Kindness and necessity

An article in the paper this weekend quoted a religious leader from New Jersey describing the basic message of his faith. "People should have high morals and be kind to each other," he said.

That seems hard to argue with.

So let's argue with it. Because actually this religious leader's formulation bothers me. What troubles me is the way he presents what seem to be two separate, distinct ideas: "high morals" and "kindness."

This doesn't seem to be a matter of repetition for emphasis. The religious leader isn't saying, "People should have high morals by being kind to each other," or "People should have high morals by which we mean be kind to each other." He is suggesting, instead, that there is something called "high morals" that exists and matters beyond the separate something of being kind to each other.

I'll somewhat grudgingly concede that this might be true in some technical sense, but I still don't like the distinction.

Before we get into that, I should note that kindness is a bit of an awkward term here. It tends to convey more an idea of niceness than of goodness — and as Little Red Riding Hood sings in Into the Woods, "nice is different than good."

Kindness seems less robust than, say, a word like justice. But while it may seem to mean less, it can also mean more. It's possible to treat someone justly without also treating them kindly, but if one is to be kind, one must also be just. There's no such thing, after all, as a kindly injustice. Nor is it possible to accept or allow injustice while still being, in any meaningful way, kind. (Stonewall Jackson, the eighth-grader's history book says, was "kind" to his slaves. No. No he wasn't. If he had been kind to them, then they would not have remained his slaves.)

So while kindness may be less comprehensive than love, which is the word I would have preferred to use here, it still seems adequate for the question I'm trying to get at, which is whether it is helpful to speak of a duty to "have high morals" as something that is or can be distinct from the duty to be kind to each other.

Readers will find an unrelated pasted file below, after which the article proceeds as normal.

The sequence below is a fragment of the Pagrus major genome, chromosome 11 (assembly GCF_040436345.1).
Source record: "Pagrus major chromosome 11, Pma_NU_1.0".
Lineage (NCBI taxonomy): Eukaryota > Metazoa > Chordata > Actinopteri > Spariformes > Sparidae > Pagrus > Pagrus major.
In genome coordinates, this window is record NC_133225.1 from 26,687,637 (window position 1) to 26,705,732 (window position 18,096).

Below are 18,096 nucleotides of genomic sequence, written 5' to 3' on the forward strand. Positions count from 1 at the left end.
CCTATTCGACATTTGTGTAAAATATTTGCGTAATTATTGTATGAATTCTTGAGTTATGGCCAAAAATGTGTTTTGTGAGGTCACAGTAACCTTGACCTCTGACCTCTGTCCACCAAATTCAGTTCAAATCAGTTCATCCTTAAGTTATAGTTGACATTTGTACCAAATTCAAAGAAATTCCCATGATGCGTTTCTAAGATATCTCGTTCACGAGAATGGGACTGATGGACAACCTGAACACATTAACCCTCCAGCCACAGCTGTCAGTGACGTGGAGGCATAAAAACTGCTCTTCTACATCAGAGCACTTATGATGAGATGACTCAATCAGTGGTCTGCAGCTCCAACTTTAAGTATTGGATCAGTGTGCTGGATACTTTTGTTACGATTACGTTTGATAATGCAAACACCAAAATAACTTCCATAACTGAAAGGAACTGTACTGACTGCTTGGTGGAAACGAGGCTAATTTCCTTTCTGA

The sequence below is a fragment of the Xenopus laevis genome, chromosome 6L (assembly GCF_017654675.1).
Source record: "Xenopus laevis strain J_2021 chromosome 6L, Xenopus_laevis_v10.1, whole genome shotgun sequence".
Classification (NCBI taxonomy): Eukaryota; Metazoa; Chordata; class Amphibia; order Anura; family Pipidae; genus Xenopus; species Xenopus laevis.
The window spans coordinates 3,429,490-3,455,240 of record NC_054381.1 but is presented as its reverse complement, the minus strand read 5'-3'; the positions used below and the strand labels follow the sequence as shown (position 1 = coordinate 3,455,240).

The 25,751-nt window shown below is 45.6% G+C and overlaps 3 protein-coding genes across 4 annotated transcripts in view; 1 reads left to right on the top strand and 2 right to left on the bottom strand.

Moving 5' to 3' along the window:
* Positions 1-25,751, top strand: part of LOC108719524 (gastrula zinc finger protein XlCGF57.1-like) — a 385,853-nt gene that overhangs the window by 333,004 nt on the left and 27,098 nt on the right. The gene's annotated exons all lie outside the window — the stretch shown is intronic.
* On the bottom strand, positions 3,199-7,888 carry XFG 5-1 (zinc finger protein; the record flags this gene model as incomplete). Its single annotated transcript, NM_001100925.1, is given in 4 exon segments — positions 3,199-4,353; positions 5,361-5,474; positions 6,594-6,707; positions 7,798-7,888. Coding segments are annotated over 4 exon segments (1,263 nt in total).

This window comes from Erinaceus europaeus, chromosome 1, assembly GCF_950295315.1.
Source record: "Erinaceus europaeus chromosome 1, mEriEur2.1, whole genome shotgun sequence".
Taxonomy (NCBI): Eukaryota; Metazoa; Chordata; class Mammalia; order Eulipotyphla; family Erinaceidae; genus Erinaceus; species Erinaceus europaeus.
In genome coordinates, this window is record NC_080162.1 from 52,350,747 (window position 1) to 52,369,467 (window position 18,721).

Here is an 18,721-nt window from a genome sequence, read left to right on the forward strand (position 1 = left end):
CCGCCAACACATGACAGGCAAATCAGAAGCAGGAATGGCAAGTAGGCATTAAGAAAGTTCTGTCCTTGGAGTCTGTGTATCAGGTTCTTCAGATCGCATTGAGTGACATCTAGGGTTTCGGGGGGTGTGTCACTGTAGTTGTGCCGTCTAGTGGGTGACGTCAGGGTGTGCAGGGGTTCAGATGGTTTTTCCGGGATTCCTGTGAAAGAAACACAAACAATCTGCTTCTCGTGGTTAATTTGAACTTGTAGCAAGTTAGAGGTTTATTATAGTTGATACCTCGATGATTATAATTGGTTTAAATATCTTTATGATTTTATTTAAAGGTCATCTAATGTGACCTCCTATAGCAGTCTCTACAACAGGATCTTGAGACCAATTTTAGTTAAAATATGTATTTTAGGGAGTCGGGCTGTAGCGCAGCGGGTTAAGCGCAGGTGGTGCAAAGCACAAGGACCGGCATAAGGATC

To justify the religious leader's formula above, all we really have to do is to find some examples of morality that aren't directly related to the obligation to "be kind to each other."

The most obvious examples of that sort of thing are the sorts of religious duties that I tend to think of as matters of piety rather than of morality (which is not to say that such matters are necessarily lesser just that they are something else). Sabbath-keeping, for example, is regarded as a moral matter for Jews and Christians, but it doesn't seem to be obviously related to or derived from the obligation to be kind to one another.

We can also find plenty of non-sectarian examples of what seem to be moral obligations that have little to do with being kind. Imagine, for example, a lone individual stranded on the proverbial jungle island, living on a diet of fruit, nuts and vegetables and thus, seemingly, freed from any relationship that might require this island dweller to exercise kindness. It still seems possible for such an isolated individual to behave morally or immorally. This hypothetical island-dweller will need to do work — to build a shelter, for example — and that work can be done with care or it can be done carelessly. That care or lack thereof involves a moral component. Care and craft would seem to be another realm of morality that can be considered distinct from being kind to each other.